1913 – to late for Titanic

When deciding what to wear to the “Titanic exhibithion” I looked through a lot of pictures and patterns from the 1910-1912 period. Then I found this one.


The dress has a bit more of a 1913 style to it, but nothing to apparent.

The fabric for the dress is a green striped wool that’s been in my stash for a couple of years.

2013-06-24 10.24.20

I also used  withe cotton voile left over from the “Chemise a Lamballe”

2013-05-29 17.38.05

The only thing that needed to be bought was the buttons, so it was a pretty cheap project. Even though buttons can be terribly expensive, and more often than not you will need a lot of them.

I drafted the pattern myself, using Waughs “Cut of Wlomens Clothes” as a guide to the general shape.

It wasn’t until I already begun sewing that I realised two things.

1. This dress would fit perfectly to the HSF challege 1. – ..13 (make anything from the year ..13) which is the only challenge so far that I missed out on. To my defense I didn’t know about the HSF until the second challenge  had already started. Better late then never right.

2. This dress was beginning to look a bit too much as my “By the sea” 30s dress. The silhouette, the color combination with the big white details, I even used the same fabric for the collars. Well, all the fabric was already cut – there was no use not to continue. And besides, I really did like that 30s dress.

Getting the dress together went fast but I did have to reshape the collar a bit smaller – something I discovered after I had sewn it on. So I unpicked the seam and re-cut the front tabs to end a bit higher in the neck opening, and then sewed it back on.


And then I tryed it on.

IMG_0175Starting to look pretty good.

For the opening in the front of the dress I decided to make a separate skirt in the same white voile that I used for the collar and cufs. So I re-used the skirt pattern for the dress and cut a high waisted slim skirt.


So here it is, my contribution to the HSF Challenge 1 – A 1913 dress – I’m only one year late for the Titanic.





And being worn.













Just the facts:

Challenge 1. year ..13.

What: A 1913s daydress.

Fabric: 2,5 m of green wool, and 2 m of white cotton voile.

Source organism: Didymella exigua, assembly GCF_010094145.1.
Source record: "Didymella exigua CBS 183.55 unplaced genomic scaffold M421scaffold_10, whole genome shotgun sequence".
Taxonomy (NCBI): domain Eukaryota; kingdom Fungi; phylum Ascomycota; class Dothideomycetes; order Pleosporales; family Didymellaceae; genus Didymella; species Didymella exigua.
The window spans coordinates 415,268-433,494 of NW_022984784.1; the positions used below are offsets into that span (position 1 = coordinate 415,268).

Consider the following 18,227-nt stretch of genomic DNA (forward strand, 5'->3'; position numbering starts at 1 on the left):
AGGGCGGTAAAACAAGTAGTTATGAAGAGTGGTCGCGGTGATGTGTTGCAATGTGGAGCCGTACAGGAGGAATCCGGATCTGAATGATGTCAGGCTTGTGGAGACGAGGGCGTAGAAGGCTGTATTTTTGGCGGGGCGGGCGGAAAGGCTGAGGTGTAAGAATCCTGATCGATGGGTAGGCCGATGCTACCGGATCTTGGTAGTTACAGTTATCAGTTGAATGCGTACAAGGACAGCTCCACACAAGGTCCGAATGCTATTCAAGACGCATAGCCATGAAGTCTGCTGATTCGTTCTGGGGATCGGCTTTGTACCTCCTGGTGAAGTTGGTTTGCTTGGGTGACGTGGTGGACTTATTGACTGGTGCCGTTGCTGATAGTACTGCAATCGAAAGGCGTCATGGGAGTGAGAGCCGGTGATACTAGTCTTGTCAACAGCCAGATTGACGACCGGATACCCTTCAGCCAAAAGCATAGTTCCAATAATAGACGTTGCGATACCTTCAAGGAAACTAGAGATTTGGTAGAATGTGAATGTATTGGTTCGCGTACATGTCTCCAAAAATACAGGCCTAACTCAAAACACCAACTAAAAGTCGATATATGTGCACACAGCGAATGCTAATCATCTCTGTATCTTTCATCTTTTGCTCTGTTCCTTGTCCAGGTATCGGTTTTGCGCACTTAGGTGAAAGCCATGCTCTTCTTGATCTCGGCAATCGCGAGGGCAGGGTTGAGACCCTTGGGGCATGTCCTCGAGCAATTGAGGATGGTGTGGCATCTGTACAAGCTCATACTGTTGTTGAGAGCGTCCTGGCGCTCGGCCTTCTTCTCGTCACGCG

Pattern: I drafted my own, based on Waugh’s “Cut of Womens Clothes”.

Notion: Thread, interlining, buttons (5 big and 14 small ones) and snaps.

Historical accuracy: I used modern sewing and drafting techniques, but the fabric and the over all look of the garmnent are about right.

Cost: 200 SEK total (half the amount now, and the rest for stash fabric).

Hour: about 15 hour

First worn: On the Titanic exhibition on the 6th of July, and the following photoshoot.


8 thoughts on “1913 – to late for Titanic

  1. I’m absolutely in love with this.! I have several green dresses on the table (oops, still in the concept stage) so I didn’t want this one to be green too. (Although yours is marvelous in green.) I decided on a merlot color, and went to my local fabric store on the lookout for some fabric in that color range. It was one of those “pull togethers” that made me nervous that I was overlooking something. I found the perfect shade of merlot (97 % cotton) and a linen/rayon remnant for the collar. (I didn’t know you used the same collar fabric for the under skirt) I found detailed buttons that match perfectly for the dress front and a package of flat buttons to cover with fabric (maybe embroider a design on them ) for the collar and cuffs. I even got silk thread to match. The hitch is a hand injury that made it impossible to sew for at least another month during healing process. I’m loosing my mind with all the perfect ingredients for this luscious dress just waiting tantalizingly close, but can’t work on it.) The only part I am reallly stressing about is fabric covering flat buttons (regular buttons, not the shell and shank with back piece that fits in the shell.) You inspire me. Love this dress, and love your fun photos.

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